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30 Nov 2018

One of the finest statistical linguists and philologists was George Kingsley Zipf. He was a Harvard based linguist whose major interest was statistical linguistic distributions. He developed what has now become known as Zipf’s law. Its claim is that while only a few words are used very often, many or most are used rarely. He demonstrated that in language the most frequent word will occur approximately twice as often as the second most frequent word, three times as often as the third most frequent word, etc. Let’s illustrate this with a Setswana language database which has over 15 million words. The most frequent Setswana word is a; it occurs 950,475, next is go (576,925), then le (496,955), then e (494,132), ba (435,251) etc. Statistical linguistics has been found to be critical to areas of study such as lexicography, genre analysis and lemmatization. Another contribution by Zipf is on the relationship between frequency and word length. He argued that words which are used most often are shorter than the rarely used ones (e.g. the choice between now and immediately). Zipf believed that the relationship between word length and frequency of use, stemmed from an impulse to minimize the time and effort needed for speaking and writing, as it means we use more short words than long ones. This is the same with what people generally do with smses. In the interest of time and economy people tend to use shorter words and abbreviations.

I introduce Zipf here for the purpose of talking about shortening of Setswana names. While it is true that we tend to shorten any name the more we use it; such as Gabs for Gaborone, F/Town for Francistown, KY for Kanye, and Johannesburg to Joburg to Jozi this column will consider the Setswana personal names, since they are mutilated and bastardized probably more than any other cluster of names in the language. Setswana personal names are incredibly beautiful. They reflect a society’s beliefs and complex cultural system, a family’s hopes or despair. In the personal names are embedded social pains and petty neighbourly gossips. Therefore the Zipfian style of shortening Setswana personal names and anglicising them in the process robs these names their cultural relevance and beauty. For many years Batswana have been shortening their names following the Setswana morphology. So the name Kedibone was shortened to Lebo, Kagiso to Nkagi, Kelebogile to Kele or Lebo, Motlalepula to Motlale, Onkemetse to Nkemi, Olebogeng to Lebo, and Masego to Sego. This system of shortening names followed word formation patterns of Setswana. Technically speaking, linguistic students would say the names structure did not violate Setswana phonotactics. However, the trend for shortening Setswana names has changed dramatically. Now the names are shortened in a manner that violates Setswana word structure and instead the names have now become anglicised. For instance, the beautiful name Kealeboga “I am thankful” is shortened to Kelly and Kelly is further shortened to Curls or Kells. Diphetogo “changes” is shortened to Dipsy; Mosenodi “one who reveals” to Moss; Dimakatso “wonders” to Diks; Baboloki “those who save” to Babs; Mooketsi “one who increases” to Moks; Kefilwe “I have been offered” to Kef; Reetsang “listen” to a dog’s name Rex; Duduetsa “rejoice” to Duds; Dumelang “believe/agree/Hello!” to Dums; Bonang “behold/see” to Bonnie; Batsholele “serve them” or Batsile “they have arrived” to creepy Bats; Rasepatela “the hospital man” to Russ; Maburunyane “little boers” to Brooks; Lesego “blessing, luck” to Lesh; Boitumelo “happiness/joy” to B2 and Kenonofile “I am strong” to Ken.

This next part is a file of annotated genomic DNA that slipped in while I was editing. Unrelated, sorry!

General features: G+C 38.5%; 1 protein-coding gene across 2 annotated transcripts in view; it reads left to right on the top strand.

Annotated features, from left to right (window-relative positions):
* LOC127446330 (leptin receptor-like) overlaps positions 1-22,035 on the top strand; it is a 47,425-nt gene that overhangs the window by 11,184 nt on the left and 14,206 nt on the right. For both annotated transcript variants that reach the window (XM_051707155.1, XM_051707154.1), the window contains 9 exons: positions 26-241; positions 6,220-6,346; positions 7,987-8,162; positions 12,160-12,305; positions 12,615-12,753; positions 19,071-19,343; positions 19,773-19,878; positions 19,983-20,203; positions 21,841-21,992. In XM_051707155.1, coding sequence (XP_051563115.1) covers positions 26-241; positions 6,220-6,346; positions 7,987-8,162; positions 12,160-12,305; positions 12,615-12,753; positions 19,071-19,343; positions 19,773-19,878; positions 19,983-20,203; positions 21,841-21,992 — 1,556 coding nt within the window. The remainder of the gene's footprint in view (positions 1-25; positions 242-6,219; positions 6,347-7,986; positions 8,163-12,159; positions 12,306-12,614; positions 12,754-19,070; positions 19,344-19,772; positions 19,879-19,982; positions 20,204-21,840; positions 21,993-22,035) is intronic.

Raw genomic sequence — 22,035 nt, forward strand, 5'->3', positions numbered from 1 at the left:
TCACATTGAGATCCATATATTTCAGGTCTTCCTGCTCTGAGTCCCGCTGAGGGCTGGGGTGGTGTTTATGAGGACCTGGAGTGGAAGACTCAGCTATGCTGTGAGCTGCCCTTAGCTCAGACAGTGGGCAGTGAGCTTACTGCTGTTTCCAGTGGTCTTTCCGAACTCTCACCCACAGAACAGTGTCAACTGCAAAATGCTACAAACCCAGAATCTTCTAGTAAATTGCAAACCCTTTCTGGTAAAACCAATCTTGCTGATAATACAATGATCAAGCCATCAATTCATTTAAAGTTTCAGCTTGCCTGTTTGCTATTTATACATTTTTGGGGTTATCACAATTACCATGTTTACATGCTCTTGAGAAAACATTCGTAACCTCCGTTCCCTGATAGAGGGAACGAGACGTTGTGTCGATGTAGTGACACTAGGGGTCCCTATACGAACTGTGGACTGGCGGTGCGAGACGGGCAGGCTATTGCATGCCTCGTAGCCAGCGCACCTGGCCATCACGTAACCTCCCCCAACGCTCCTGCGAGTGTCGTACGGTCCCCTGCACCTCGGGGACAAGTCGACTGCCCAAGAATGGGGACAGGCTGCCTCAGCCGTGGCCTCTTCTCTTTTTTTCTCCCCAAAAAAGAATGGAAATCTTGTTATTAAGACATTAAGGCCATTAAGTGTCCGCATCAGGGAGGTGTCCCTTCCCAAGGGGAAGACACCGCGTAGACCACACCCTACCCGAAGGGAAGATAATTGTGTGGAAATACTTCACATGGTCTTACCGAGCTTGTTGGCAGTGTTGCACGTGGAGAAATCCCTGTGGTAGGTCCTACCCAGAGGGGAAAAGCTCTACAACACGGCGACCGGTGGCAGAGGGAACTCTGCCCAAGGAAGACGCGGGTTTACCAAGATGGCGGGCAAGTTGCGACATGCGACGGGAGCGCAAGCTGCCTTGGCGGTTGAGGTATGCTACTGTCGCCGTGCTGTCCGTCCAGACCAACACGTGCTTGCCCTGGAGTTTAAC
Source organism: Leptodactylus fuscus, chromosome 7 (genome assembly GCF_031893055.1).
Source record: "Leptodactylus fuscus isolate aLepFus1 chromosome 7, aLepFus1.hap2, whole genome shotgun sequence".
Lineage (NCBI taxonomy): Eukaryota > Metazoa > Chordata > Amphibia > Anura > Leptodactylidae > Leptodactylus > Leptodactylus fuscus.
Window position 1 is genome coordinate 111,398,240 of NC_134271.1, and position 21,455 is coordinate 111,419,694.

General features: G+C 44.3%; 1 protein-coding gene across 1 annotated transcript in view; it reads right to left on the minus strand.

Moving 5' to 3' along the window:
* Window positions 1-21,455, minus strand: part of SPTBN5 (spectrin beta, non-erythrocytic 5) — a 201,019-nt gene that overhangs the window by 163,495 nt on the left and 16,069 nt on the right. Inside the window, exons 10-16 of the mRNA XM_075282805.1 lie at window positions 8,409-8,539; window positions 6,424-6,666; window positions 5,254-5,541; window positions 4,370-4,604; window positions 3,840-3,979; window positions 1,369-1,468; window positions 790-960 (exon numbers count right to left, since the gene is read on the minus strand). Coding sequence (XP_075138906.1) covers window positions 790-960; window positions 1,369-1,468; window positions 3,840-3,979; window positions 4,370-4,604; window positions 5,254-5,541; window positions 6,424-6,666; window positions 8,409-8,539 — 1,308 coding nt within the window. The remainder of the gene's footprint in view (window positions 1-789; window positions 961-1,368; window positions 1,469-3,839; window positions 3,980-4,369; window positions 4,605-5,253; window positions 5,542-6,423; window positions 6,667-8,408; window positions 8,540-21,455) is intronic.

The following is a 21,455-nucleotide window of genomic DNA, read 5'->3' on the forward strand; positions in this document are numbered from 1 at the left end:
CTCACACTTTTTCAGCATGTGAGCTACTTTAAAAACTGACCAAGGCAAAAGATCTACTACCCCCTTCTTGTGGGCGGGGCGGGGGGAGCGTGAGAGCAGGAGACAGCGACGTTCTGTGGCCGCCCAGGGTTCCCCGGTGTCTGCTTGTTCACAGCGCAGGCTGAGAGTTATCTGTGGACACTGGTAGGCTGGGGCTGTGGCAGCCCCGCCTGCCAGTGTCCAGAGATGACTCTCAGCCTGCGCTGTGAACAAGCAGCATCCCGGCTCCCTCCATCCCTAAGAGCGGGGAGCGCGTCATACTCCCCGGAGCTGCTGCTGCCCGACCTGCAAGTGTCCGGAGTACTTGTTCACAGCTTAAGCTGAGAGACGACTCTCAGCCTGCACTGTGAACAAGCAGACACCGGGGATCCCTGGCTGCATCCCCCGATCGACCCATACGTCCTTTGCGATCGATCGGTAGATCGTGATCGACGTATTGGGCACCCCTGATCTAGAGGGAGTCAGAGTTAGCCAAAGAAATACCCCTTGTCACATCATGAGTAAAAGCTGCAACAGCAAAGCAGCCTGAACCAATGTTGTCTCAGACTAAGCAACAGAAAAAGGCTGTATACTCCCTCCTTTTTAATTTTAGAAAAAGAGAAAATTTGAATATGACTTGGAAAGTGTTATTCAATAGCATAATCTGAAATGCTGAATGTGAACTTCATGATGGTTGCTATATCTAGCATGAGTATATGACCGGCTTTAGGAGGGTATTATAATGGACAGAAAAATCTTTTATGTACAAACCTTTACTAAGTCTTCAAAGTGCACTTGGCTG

It is incredibly sad that such a linguistic and intangible heritage of the Setswana language is daily under assault from anglicization and truncation. When one is called Curls instead of Kealeboga or Moks instead of Mooketsi, the cultural wealth of the Setswana language is lost. The story that lies behind the name also gets concealed and vanishes. There is therefore a need to discover the Setswana personal names and call them as they were initially given or shorten them in line with Setswana word formation rules. Such a practice will preserve the language and restore dignity to the integrity of the language and its speakers.

However, the Setswana names have been facing other challenges of anglicization which are not necessarily related to their shortening. For instance, a beautiful name such as Mpho “gift/present” which has a single syllable is usually replaced by a not so attractive two syllable name Poster. Some Setswana names have been replaced by their closest English translations such as Ramontsho replaced by Blackie; Marole replaced by Dust, and Kgomotso by Comfort.

When people lose their names, they lose part of their identity individually and collectively as a speech community. A part of who they are is chipped away and over time it is forgotten and vanishes away. The stories and the histories embedded in the names are washed by anglicization and name truncation. It usually starts as a pleasant joke of how to render one’s name in a western style. Sometimes it starts as a nickname given by friends. Then like a tick it sticks. It becomes part of the social fabric – that all the Mphos are Posters! Time passes and then the tradition of giving beautiful names vanishes. Then names such as Curls, Poster, Moks and Bats become part of social fabric. The threat is real, though it is not obvious because the change is slow and pleasant, lacking in any kind of compulsion. Sadly parents have become complicit in destroying a part of their heritage. Whether the tide will turn against this practice in our life time it isn’t clear. What is clear though is once lost, the culture of beautiful Setswana names may be difficult to recover.

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